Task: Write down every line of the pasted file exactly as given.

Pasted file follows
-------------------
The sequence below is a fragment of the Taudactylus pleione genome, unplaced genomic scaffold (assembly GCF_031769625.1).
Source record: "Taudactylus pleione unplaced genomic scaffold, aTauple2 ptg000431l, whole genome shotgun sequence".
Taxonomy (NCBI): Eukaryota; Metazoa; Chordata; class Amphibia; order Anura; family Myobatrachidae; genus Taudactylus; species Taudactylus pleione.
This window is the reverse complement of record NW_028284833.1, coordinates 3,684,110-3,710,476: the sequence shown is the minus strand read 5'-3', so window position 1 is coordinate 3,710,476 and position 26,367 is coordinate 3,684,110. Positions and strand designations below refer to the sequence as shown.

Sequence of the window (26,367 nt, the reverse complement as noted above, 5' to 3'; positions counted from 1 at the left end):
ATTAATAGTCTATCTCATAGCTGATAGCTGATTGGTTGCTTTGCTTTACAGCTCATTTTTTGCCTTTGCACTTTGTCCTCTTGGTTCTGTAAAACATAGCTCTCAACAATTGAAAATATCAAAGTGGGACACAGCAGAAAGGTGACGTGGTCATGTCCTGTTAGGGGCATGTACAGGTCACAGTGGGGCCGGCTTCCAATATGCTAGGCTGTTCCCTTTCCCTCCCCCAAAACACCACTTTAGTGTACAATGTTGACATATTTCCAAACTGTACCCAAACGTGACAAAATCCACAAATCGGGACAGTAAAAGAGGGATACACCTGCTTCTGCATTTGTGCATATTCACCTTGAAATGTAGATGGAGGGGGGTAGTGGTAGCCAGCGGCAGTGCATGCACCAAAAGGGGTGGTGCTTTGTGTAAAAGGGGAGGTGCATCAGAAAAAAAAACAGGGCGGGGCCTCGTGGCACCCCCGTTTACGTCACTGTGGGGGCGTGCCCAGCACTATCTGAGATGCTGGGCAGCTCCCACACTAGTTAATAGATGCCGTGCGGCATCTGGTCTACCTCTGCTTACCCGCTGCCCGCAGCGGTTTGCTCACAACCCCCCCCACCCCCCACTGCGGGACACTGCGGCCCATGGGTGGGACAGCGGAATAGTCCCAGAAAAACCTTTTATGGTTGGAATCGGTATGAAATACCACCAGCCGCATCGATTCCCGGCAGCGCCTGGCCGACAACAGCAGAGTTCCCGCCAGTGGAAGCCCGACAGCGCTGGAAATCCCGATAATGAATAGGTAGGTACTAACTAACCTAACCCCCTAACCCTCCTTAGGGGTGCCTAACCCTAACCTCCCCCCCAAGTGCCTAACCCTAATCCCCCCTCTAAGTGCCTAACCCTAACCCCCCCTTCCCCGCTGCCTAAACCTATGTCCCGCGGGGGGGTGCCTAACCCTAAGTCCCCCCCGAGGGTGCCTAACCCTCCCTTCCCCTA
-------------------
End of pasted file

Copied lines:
The sequence below is a fragment of the Taudactylus pleione genome, unplaced genomic scaffold (assembly GCF_031769625.1).
Source record: "Taudactylus pleione unplaced genomic scaffold, aTauple2 ptg000431l, whole genome shotgun sequence".
Taxonomy (NCBI): Eukaryota; Metazoa; Chordata; class Amphibia; order Anura; family Myobatrachidae; genus Taudactylus; species Taudactylus pleione.
This window is the reverse complement of record NW_028284833.1, coordinates 3,684,110-3,710,476: the sequence shown is the minus strand read 5'-3', so window position 1 is coordinate 3,710,476 and position 26,367 is coordinate 3,684,110. Positions and strand designations below refer to the sequence as shown.

Sequence of the window (26,367 nt, the reverse complement as noted above, 5' to 3'; positions counted from 1 at the left end):
ATTAATAGTCTATCTCATAGCTGATAGCTGATTGGTTGCTTTGCTTTACAGCTCATTTTTTGCCTTTGCACTTTGTCCTCTTGGTTCTGTAAAACATAGCTCTCAACAATTGAAAATATCAAAGTGGGACACAGCAGAAAGGTGACGTGGTCATGTCCTGTTAGGGGCATGTACAGGTCACAGTGGGGCCGGCTTCCAATATGCTAGGCTGTTCCCTTTCCCTCCCCCAAAACACCACTTTAGTGTACAATGTTGACATATTTCCAAACTGTACCCAAACGTGACAAAATCCACAAATCGGGACAGTAAAAGAGGGATACACCTGCTTCTGCATTTGTGCATATTCACCTTGAAATGTAGATGGAGGGGGGTAGTGGTAGCCAGCGGCAGTGCATGCACCAAAAGGGGTGGTGCTTTGTGTAAAAGGGGAGGTGCATCAGAAAAAAAAACAGGGCGGGGCCTCGTGGCACCCCCGTTTACGTCACTGTGGGGGCGTGCCCAGCACTATCTGAGATGCTGGGCAGCTCCCACACTAGTTAATAGATGCCGTGCGGCATCTGGTCTACCTCTGCTTACCCGCTGCCCGCAGCGGTTTGCTCACAACCCCCCCCACCCCCCACTGCGGGACACTGCGGCCCATGGGTGGGACAGCGGAATAGTCCCAGAAAAACCTTTTATGGTTGGAATCGGTATGAAATACCACCAGCCGCATCGATTCCCGGCAGCGCCTGGCCGACAACAGCAGAGTTCCCGCCAGTGGAAGCCCGACAGCGCTGGAAATCCCGATAATGAATAGGTAGGTACTAACTAACCTAACCCCCTAACCCTCCTTAGGGGTGCCTAACCCTAACCTCCCCCCCAAGTGCCTAACCCTAATCCCCCCTCTAAGTGCCTAACCCTAACCCCCCCTTCCCCGCTGCCTAAACCTATGTCCCGCGGGGGGGTGCCTAACCCTAAGTCCCCCCCGAGGGTGCCTAACCCTCCCTTCCCCTA